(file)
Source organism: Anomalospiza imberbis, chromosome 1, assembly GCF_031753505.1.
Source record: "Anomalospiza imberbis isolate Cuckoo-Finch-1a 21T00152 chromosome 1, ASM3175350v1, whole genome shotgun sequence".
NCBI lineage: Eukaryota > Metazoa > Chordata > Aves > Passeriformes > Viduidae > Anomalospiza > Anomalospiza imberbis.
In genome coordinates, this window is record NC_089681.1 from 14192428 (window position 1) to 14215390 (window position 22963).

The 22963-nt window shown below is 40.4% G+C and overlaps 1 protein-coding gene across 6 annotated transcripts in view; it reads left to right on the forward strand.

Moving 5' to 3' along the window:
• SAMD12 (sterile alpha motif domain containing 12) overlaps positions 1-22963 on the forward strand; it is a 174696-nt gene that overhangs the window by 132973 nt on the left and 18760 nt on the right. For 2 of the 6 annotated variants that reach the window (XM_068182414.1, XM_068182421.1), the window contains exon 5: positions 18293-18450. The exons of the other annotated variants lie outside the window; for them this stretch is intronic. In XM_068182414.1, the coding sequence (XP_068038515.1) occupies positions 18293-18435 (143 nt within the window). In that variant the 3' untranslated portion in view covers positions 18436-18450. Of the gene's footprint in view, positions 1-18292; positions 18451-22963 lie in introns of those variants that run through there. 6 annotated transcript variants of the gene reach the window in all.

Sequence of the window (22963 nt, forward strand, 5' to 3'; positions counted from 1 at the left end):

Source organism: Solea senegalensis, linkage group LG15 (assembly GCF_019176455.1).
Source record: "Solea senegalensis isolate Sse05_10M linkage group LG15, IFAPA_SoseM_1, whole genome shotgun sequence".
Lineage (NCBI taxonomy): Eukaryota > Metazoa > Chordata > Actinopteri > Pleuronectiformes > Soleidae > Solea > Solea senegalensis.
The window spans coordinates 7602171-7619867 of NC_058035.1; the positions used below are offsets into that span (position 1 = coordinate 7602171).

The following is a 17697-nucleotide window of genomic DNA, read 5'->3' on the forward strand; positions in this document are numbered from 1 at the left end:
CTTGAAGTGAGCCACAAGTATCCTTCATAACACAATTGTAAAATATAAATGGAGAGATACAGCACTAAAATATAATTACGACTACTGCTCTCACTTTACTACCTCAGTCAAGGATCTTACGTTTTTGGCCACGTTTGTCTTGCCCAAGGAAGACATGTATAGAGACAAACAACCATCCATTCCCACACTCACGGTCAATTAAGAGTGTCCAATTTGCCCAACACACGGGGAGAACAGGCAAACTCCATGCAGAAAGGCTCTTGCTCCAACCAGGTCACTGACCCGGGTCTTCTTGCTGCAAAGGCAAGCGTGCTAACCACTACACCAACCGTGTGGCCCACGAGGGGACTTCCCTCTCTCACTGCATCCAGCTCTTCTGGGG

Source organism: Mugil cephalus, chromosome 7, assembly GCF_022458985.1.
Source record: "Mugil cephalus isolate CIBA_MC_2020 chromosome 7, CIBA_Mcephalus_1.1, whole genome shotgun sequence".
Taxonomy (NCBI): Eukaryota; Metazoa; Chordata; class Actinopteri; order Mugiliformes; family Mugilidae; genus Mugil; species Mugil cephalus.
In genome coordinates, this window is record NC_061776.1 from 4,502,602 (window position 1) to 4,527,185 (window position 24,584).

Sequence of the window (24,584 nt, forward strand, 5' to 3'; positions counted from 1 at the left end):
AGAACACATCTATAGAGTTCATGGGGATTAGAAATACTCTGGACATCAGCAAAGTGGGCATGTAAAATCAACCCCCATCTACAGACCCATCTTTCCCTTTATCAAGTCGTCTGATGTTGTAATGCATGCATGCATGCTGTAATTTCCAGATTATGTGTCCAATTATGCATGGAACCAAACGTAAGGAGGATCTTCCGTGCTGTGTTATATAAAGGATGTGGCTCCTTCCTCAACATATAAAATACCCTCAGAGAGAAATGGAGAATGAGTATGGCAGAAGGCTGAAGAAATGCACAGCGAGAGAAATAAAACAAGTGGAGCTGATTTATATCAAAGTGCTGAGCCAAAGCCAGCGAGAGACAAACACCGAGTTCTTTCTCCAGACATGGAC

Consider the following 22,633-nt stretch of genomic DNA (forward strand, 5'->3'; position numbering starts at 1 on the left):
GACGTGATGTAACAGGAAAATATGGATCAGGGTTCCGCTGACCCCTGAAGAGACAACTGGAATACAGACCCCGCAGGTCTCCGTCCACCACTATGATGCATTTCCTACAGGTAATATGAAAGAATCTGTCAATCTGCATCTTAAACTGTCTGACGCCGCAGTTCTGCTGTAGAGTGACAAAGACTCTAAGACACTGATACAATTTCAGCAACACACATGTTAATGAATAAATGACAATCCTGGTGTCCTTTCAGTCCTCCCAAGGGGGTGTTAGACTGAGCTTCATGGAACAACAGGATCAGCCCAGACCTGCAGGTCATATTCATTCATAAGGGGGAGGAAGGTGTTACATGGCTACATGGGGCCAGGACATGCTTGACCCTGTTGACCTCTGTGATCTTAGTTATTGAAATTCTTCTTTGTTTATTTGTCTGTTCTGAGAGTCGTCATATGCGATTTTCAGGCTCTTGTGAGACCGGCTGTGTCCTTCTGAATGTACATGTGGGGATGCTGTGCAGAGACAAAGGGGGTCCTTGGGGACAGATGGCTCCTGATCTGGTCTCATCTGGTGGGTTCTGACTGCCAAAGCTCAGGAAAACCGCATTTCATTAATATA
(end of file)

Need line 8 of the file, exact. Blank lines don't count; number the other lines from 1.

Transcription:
Sequence of the window (22963 nt, forward strand, 5' to 3'; positions counted from 1 at the left end):